While doing press for his latest film, Frankenweenie, Tim Burton said he wasn’t sure if the rumored Pinocchio film he was circling to was going to happen. That was not a lie. However, those chances have just increased as the project has attracted a talented and proven screenwriter.
Jane Goldman, best known for her work alongside Matthew Vaughn on Stardust, Kick-Ass and X-Men: First Class, is in talks pen the film which has Robert Downey Jr. attached as Geppetto. Bryan Fuller wrote the first draft of the script. Read more after the jump. Read More »
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Briefly: Earlier today we ran the completed banner created to advertise Sam Raimi‘s Oz: The Great and Powerful. Since the first footage of the film premiered this past summer at Comic Con, we’ve talked about the degree to which it looks like Tim Burton‘s Alice in Wonderland, which was a monster hit for Disney. The similarity is due in part to a common factor: production designer Robert Stromberg, who is now directing Disney’s Maleficent.
But it is also due to another common factor: those at Disney who very evidently hope the film will replicate the billion-dollar success of Burton’s movie. If you had any doubt, just check the image below, which shows they’re not taking any chances with the marketing.
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Recently Threadless has teamed with Walt Disney Pictures for a series of art contests, resulting a series of Disney-themed t-shirt collections that are cooler than your typical Disney merchandise. We posted about The Muppets and Disney Villains collections when they were released. The latest contest asked artists to create a design based on Tim Burton‘s holiday classic The Nightmare Before Christmas. 325 designs were voted on, and 12 t-shirts were printed. Check out the designs after the jump, or head on over to Threadless to buy them now.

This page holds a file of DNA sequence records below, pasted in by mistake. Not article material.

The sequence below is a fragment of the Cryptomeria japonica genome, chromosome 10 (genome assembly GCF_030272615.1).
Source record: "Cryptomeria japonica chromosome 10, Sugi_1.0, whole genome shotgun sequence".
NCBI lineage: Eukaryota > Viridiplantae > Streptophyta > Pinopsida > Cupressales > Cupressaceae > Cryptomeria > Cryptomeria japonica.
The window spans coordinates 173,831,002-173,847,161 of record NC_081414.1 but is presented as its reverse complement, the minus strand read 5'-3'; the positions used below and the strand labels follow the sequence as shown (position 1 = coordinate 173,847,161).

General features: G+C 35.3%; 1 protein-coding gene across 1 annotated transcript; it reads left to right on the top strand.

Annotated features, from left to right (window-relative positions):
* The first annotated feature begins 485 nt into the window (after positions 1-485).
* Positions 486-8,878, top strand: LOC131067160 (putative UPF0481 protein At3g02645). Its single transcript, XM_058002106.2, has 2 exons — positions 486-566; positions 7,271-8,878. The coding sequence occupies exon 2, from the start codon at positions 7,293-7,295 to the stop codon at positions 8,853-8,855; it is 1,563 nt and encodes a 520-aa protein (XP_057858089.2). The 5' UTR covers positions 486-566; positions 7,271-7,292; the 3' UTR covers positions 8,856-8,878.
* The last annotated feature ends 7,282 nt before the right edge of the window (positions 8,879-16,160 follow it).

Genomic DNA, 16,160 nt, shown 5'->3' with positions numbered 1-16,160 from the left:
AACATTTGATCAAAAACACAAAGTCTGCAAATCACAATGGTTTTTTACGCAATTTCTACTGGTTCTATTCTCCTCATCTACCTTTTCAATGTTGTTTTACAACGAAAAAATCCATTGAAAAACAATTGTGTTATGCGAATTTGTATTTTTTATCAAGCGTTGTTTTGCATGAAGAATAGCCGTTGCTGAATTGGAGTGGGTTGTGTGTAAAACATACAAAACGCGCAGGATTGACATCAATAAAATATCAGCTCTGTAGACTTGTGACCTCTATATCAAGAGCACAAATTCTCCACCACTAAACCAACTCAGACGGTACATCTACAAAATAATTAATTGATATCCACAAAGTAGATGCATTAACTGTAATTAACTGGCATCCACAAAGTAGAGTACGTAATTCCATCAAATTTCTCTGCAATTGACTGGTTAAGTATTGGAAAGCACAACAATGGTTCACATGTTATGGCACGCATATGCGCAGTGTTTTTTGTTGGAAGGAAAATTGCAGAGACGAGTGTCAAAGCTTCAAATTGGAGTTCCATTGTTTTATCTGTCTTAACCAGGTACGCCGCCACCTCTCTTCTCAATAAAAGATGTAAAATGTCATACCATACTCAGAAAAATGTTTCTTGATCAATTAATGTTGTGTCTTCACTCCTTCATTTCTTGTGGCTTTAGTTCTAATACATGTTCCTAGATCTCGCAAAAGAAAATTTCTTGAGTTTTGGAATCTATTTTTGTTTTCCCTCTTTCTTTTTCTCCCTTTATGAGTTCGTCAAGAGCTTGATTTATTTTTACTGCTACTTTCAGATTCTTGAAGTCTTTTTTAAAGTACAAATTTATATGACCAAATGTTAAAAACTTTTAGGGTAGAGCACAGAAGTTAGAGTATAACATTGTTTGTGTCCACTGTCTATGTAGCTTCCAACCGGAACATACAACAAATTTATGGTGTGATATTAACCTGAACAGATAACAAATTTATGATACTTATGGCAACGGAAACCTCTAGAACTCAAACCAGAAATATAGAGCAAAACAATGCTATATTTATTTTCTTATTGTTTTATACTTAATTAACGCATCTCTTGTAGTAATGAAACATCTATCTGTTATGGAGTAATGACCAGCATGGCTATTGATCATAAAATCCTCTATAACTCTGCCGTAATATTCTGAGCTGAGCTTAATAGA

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In 1992 Danny DeVito released his third directorial effort, Hoffa. That summer, he also appeared in Tim Burton‘s Batman Returns as a sludgy, grotesque version of the Penguin. What many people don’t realize is that the films connect through a talent beyond DeVito, as Burton was recruited for a very small cameo in Hoffa. Appropriately, DeVito had his Batman Returns director play a corpse.
Check out video below featuring Burton’s prep for the scene, and an alternate take of the cameo. Read More »
With Frankenweenie, Tim Burton goes back to a couple periods of his own history. One is his childhood, during which he was alienated from average school life, and found solace in monsters and movies. Another is his early career, when he created a short film for Disney that, creatively, was his first big success, and professionally his first major failure. Meant to run before the re-release of Pinocchio, the original Frankenweenie, about a boy who reanimates his dead dog, was deemed too dark and weird, and shelved for years.
Today Burton sees the release of a new, feature-length version of Frankenweenie in which the characters are gloriously rendered via stop-motion animation. The film is a nostalgia trip on many levels, but it is a loving one. Burton came to Fantastic Fest a couple weeks ago to present the film, and he and I sat down for a conversation about going back to your past, and the reliability of memory. Read More »